Merriam-Webster’s Collegiate Dictionary (11th ed.) accepts without reservation the use of “grow” to mean “promote the development of” and gives as an example “start a business and grow it successfully.” So as far as M-W is concerned, this use of the verb is standard English.

There’s a much broader point to be made here. English verbs are very flexible in how they’re used, with transitive verbs taking on intransitive uses and vice versa. This has happened from the earliest times, and it’s likely to continue.

Origins of the English Language, which was mentioned above, notes that “starve” was originally always intransitive (“He starved”), but it took on a transitive sense in the 16th century (“Someone starved him”).

Williams, the author, argues that a sentence like “Someone starved him” probably sounded ungrammatical once upon a time. But such change is normal and to be expected.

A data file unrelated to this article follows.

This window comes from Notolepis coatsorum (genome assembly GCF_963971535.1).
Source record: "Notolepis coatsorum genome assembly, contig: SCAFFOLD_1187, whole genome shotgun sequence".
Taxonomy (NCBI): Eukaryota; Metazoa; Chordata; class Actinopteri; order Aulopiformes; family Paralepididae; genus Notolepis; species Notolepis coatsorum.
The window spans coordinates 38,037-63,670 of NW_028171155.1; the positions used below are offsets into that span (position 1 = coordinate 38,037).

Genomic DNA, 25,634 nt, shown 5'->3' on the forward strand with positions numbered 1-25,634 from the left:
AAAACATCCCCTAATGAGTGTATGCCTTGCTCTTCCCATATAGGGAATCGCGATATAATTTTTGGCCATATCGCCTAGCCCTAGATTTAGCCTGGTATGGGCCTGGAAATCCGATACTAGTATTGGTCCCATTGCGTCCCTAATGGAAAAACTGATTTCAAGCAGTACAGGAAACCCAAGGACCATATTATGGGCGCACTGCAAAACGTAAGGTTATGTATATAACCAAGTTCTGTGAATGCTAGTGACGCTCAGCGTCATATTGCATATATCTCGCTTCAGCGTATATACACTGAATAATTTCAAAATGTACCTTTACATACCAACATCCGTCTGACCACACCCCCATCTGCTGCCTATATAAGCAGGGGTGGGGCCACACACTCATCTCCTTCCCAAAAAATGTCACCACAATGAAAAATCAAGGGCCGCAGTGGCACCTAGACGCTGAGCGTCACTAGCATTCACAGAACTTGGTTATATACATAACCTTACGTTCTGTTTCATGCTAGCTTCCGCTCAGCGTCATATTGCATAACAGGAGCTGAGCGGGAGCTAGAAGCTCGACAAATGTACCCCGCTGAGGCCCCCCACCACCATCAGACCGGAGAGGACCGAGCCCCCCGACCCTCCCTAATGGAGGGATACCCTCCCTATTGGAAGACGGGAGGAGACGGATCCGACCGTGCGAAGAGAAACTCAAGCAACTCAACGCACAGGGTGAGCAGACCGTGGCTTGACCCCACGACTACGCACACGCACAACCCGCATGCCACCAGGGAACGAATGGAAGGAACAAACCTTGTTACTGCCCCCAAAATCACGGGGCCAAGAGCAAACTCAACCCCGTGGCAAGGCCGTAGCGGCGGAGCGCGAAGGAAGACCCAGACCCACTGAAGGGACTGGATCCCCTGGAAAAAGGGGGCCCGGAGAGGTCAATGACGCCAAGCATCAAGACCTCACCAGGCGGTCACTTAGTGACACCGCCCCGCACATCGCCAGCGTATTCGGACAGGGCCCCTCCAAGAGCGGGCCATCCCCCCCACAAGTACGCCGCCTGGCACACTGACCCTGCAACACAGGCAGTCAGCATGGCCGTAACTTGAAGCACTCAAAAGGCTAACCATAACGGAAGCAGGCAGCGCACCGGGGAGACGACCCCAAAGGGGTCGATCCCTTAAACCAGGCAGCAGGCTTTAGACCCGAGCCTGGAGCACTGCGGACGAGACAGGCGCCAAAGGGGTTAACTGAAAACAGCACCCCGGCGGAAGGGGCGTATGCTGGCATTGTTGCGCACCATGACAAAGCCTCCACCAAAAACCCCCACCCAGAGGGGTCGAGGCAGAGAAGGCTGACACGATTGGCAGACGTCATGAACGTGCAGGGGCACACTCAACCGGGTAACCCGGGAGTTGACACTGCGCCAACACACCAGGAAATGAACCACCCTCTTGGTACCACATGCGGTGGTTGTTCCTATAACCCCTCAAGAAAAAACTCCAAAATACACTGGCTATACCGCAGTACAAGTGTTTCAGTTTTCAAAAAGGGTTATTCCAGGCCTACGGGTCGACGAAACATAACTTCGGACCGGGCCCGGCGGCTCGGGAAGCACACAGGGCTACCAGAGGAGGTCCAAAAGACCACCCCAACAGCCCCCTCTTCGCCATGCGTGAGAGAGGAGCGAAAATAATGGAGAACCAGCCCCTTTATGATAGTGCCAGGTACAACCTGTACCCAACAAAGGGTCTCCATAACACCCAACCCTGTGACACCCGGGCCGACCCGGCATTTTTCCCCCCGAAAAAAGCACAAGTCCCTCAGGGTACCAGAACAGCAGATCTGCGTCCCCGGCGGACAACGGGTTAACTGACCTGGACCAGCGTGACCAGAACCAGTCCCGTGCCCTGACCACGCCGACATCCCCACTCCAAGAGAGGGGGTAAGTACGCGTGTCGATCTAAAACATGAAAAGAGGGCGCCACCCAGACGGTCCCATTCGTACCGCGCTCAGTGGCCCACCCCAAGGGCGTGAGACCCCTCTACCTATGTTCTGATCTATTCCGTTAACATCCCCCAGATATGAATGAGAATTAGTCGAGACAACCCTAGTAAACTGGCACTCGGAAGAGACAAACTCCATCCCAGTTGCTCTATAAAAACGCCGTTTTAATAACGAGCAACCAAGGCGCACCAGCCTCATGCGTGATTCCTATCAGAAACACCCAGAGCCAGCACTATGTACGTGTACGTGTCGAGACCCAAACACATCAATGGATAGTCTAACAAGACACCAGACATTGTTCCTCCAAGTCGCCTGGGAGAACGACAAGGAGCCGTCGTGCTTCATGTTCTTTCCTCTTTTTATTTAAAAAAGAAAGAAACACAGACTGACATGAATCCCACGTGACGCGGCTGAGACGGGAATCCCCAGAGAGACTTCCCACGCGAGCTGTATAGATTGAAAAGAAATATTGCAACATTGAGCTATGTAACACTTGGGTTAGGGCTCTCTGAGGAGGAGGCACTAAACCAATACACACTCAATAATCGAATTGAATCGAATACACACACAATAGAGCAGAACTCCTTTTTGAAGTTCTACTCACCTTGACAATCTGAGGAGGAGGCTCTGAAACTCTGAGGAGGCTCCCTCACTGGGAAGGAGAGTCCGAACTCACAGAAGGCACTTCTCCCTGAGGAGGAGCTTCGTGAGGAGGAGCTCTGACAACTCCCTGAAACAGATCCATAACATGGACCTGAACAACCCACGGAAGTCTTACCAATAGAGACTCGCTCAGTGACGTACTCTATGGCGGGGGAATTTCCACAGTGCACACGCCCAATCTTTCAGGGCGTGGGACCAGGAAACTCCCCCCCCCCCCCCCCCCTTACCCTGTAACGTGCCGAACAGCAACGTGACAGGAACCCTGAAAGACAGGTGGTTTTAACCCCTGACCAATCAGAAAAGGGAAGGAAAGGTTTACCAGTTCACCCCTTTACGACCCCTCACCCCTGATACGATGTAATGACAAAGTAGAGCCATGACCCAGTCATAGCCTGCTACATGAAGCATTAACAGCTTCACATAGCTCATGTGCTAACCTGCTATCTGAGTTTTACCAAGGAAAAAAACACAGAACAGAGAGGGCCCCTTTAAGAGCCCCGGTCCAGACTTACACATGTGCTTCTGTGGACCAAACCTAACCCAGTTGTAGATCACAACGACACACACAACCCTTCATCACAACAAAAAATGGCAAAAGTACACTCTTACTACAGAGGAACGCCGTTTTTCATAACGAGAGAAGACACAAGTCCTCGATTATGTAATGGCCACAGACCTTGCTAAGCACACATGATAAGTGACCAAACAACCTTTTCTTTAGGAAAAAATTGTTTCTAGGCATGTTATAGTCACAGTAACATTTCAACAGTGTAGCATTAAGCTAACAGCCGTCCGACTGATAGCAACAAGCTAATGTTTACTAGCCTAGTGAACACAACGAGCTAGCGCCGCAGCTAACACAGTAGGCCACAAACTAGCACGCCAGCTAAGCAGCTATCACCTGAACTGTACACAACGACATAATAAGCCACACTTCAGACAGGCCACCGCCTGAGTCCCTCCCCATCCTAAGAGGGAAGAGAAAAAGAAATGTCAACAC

In the end, he writes, the differences between transitive and intransitive senses “may not be in the meaning of the word but in whether the word occurs before an object, before a noun phrase.”

Another grammarian, Josephine Turck Baker, put it this way back in 1907: “The distinction between transitive and intransitive verbs is not an important one, for the reason, that most verbs are capable of either a transitive or an intransitive use.”

And in her book English Mediopassive Constructions (2007), the linguist Marianne Hundt notes that “the flexibility of using verbs both transitively and intransitively goes back to the Old English (OE) period. This tendency seems to have been strengthened through the following centuries.”